What’s in Store for Housing in 2012?
Daily Real Estate News | Wednesday, December 28, 2011
The worst for the housing market may finally be over, according to housing experts in a recent article in Kiplinger. After median home price have dropped nearly 40 percent nationwide, a rebound is taking shape — although, housing experts say, the market may stay flat for awhile before gradually ticking up.
According to housing experts in a recent Kiplinger article, here are some predictions for the real estate market in the coming year:
Home prices stabilize: Mark Zandi, chief economist at Moody’s Analytics, predicts that home prices nationwide may still drop another 3 to 5 percent in 2012, but the new year will most likely finally bring a leveling off of home prices before gains start to take shape in 2013. When markets do begin to stabilize in the new year, “price appreciation tends to spread unevenly, creating a lot of confusion about where the recovery is occurring and when,” David Stiff, chief economist at Fiserv Case-Shiller, told Kiplinger. “Even within a single city, more desirable neighborhoods will stabilize first, while prices in other neighborhoods may fall at a rapid pace.”
Housing affordability high: Housing affordability — the ratio of median home prices to median family income — will likely remain at record levels in 2012. Homes in many cities are “substantially undervalued,” the Kiplinger article notes. That may even lead to a mini bubble with double-digit spikes in prices, such as an increase of 10 to 15 percent in a given year in some markets, housing experts say.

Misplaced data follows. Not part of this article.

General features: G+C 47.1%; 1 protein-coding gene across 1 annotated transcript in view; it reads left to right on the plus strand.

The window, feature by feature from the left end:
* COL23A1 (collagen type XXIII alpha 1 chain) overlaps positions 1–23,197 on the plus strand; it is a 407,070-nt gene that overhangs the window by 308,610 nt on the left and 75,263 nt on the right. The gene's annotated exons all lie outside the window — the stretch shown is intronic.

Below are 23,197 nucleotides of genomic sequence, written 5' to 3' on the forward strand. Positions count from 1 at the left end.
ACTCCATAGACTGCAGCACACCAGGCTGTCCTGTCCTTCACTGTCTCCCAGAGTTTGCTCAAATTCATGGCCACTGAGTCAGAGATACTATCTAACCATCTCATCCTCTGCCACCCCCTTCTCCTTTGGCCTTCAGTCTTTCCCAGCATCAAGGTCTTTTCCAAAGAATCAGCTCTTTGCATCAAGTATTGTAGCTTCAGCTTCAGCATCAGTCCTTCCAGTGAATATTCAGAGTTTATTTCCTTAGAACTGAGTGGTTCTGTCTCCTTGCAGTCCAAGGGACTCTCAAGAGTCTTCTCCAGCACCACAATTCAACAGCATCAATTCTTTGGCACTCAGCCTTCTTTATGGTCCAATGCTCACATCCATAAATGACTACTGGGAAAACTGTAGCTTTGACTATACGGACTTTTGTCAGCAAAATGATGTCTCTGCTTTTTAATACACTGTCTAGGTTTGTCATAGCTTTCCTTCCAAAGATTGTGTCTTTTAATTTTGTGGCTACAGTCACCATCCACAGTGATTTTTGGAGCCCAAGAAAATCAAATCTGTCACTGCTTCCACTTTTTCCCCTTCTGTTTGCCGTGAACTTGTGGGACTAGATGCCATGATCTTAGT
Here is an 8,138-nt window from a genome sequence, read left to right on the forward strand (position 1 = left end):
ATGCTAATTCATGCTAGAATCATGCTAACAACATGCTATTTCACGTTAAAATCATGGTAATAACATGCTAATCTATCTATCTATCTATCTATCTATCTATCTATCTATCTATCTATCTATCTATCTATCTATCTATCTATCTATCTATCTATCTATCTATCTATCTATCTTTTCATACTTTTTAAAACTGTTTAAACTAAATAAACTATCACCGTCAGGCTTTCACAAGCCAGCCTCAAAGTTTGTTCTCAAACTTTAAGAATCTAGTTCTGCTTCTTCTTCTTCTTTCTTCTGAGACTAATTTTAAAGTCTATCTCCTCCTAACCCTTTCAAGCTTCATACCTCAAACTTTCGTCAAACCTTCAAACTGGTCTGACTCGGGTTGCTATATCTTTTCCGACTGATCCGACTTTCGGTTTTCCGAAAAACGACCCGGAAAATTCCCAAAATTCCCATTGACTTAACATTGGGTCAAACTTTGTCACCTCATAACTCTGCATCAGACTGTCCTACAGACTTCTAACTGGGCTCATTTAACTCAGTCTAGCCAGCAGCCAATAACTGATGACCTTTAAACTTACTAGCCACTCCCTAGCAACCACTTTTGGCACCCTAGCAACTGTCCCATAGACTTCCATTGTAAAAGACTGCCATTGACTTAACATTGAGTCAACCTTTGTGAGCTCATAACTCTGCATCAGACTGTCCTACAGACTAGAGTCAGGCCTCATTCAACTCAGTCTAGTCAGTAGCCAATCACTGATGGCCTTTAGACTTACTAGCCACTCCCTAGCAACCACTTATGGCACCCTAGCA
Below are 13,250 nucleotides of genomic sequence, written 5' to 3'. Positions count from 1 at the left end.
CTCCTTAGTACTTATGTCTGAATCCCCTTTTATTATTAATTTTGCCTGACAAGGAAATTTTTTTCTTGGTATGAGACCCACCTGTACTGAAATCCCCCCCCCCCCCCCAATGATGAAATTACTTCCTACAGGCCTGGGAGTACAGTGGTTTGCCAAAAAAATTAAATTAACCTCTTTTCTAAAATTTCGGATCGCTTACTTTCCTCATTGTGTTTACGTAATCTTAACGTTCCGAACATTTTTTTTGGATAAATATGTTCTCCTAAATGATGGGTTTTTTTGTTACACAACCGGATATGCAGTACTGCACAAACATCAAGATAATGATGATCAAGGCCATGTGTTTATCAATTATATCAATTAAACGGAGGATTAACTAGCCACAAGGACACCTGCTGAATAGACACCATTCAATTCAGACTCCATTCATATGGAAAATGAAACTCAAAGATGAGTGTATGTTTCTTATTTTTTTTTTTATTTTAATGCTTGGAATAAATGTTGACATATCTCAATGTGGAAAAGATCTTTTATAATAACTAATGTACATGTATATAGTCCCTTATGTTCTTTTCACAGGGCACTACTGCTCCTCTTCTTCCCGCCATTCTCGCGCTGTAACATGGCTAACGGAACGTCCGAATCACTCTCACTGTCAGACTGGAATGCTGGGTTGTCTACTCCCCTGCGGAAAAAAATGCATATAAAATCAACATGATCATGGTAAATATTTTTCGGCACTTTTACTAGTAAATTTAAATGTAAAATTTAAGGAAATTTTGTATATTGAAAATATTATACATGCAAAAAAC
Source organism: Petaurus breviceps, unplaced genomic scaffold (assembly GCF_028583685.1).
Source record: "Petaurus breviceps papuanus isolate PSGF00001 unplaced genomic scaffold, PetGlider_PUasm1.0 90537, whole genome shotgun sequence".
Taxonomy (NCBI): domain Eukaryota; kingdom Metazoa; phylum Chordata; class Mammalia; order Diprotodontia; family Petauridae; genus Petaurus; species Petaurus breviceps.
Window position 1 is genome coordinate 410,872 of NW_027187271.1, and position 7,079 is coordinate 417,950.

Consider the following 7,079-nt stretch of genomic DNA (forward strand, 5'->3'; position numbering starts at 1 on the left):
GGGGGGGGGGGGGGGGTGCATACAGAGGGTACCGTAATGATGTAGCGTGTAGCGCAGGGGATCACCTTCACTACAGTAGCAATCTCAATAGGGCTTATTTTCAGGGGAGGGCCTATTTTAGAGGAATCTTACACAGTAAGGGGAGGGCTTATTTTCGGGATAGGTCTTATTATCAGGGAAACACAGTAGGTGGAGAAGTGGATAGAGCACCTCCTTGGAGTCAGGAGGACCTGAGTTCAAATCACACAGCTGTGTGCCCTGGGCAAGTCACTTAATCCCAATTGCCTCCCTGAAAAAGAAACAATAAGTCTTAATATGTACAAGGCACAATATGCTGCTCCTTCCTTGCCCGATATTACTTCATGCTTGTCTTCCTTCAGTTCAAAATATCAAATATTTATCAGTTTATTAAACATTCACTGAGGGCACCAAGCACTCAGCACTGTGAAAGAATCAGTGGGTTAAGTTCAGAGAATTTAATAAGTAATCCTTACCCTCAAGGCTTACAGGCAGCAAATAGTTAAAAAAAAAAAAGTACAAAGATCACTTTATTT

Low mortgage rates: Helping to keep affordability high, low mortgage rates are expected to continue on in 2012 — at least the first part of the year, economists predict. The 30-year fixed-rate mortgage, the most popular among home buyers, has been hovering under a 4-percent average the past few weeks, staying in record low territory. Rates are expected to stay between 4 to 5 percent in 2012, predicts Guy Cecala, publisher of Inside Mortgage Finance, an industry publication.
Sales increases: The National Association of REALTORS® has already been showing a tick up in sales taking shape with increases in existing-home sales during the summer and early fall of 2011. High inventories of homes continue to flood the market but a drastic slowdown in new-home building the past three years is “gradually easing the surplus,” the Kiplinger article notes.
Foreclosures: Foreclosures remain the problem and still plague many markets. After a slowdown with lenders processing the paperwork, foreclosures have began to pick up once again. About 1.84 million home loans are 90 days or more delinquent and 2.17 million have finished the foreclosure process but aren’t up for sale yet, according to RealtyTrac data. Alex Villacorta, director of research and analytics at Clear Capital, told Kiplinger that he predicts regardless of the downward price pressure caused from foreclosures, overall home prices won’t fall as long as lenders bring additional foreclosures to the housing market at a steady pace.
Source: “What’s Ahead for Home Prices in 2012,” Kiplinger (January 2012)